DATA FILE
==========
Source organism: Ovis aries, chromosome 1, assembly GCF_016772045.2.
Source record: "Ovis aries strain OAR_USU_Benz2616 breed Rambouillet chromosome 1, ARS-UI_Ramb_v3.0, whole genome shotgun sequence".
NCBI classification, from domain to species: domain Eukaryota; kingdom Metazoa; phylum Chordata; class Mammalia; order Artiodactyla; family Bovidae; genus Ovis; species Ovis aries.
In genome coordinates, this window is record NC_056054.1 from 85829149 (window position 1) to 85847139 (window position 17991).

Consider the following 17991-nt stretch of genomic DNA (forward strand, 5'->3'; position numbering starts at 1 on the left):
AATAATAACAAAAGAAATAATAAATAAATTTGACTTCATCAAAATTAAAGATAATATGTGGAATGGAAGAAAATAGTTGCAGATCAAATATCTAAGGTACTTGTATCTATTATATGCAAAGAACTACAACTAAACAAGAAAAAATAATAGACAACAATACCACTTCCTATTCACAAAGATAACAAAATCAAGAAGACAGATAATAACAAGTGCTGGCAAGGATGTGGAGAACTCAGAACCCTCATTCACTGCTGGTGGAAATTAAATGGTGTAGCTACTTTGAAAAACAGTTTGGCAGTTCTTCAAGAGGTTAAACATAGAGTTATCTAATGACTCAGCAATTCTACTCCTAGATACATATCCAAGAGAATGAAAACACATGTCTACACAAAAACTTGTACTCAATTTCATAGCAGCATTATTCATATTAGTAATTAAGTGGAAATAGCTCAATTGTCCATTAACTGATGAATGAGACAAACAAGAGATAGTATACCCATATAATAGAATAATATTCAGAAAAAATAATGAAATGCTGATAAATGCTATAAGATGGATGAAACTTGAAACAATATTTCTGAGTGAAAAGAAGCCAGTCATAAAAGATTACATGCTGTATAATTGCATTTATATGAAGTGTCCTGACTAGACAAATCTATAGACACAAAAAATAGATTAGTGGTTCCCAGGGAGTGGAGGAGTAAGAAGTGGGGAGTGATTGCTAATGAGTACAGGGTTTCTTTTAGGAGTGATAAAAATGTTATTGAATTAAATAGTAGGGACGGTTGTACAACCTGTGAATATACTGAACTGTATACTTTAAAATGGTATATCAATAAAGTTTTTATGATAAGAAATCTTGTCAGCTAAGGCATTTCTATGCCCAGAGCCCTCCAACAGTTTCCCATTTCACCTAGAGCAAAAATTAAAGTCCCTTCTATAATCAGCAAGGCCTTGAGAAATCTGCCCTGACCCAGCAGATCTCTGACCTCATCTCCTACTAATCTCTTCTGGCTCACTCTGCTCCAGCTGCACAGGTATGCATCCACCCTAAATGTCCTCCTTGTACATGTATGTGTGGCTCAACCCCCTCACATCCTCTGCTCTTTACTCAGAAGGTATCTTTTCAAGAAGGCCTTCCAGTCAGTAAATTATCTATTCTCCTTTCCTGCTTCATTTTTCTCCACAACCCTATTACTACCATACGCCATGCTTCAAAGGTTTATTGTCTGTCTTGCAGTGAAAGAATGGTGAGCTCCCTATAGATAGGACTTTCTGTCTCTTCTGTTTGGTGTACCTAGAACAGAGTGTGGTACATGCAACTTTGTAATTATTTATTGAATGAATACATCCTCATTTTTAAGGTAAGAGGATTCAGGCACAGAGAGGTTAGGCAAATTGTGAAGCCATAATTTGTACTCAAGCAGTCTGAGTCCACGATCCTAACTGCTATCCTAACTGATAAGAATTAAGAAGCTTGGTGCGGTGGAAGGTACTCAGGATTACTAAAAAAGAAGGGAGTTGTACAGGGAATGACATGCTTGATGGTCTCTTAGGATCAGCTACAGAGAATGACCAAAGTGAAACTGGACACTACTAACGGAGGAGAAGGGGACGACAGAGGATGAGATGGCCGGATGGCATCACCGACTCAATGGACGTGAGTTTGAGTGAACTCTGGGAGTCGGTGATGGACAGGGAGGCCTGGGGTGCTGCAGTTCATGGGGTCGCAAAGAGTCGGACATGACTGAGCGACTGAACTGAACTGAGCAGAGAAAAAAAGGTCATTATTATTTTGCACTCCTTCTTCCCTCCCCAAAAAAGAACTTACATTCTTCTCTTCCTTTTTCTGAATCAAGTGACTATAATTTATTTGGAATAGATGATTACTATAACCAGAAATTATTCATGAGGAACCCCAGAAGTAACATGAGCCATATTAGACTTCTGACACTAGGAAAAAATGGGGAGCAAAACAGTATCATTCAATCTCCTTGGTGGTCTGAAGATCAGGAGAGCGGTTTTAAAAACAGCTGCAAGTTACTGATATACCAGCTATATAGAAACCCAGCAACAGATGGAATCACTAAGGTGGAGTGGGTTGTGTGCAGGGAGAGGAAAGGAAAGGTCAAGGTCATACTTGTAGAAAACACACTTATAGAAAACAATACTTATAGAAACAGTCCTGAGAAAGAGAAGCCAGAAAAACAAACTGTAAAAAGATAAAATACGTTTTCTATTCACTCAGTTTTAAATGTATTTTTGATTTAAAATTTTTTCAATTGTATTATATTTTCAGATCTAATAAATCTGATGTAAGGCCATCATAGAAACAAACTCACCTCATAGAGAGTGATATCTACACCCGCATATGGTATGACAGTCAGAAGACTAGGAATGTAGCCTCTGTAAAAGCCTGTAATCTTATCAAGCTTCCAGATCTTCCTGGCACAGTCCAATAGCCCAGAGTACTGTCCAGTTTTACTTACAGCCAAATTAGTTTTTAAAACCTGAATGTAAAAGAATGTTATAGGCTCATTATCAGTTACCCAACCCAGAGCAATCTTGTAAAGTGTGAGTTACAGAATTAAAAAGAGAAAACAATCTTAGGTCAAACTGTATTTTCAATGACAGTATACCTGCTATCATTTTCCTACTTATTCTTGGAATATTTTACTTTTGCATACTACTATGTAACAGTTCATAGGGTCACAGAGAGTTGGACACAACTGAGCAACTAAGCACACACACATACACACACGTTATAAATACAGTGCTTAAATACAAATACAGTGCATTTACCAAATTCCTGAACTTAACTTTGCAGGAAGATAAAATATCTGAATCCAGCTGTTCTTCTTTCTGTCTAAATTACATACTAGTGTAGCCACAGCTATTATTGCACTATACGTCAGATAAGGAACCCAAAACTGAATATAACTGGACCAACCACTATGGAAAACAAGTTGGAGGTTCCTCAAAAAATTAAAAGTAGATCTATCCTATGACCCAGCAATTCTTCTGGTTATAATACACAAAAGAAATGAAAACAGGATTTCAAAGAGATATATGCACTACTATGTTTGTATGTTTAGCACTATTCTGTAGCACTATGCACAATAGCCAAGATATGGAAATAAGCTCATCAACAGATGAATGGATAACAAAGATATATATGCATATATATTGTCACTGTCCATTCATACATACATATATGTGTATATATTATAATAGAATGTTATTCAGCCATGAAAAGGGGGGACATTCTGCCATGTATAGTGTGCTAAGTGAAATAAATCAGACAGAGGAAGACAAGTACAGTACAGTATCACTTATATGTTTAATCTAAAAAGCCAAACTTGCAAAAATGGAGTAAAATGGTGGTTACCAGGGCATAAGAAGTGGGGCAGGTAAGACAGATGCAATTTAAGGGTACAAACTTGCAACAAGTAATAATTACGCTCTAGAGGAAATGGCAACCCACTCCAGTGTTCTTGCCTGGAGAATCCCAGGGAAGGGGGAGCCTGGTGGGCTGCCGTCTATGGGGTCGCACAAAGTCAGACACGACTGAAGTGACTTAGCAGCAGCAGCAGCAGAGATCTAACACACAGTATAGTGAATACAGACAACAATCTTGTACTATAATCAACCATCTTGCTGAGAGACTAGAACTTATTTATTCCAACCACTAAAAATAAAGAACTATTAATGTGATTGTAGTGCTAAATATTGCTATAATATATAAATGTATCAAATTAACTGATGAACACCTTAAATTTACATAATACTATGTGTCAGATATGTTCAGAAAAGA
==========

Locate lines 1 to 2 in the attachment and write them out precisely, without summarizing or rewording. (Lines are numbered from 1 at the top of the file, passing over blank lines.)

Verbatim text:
Source organism: Ovis aries, chromosome 1, assembly GCF_016772045.2.
Source record: "Ovis aries strain OAR_USU_Benz2616 breed Rambouillet chromosome 1, ARS-UI_Ramb_v3.0, whole genome shotgun sequence".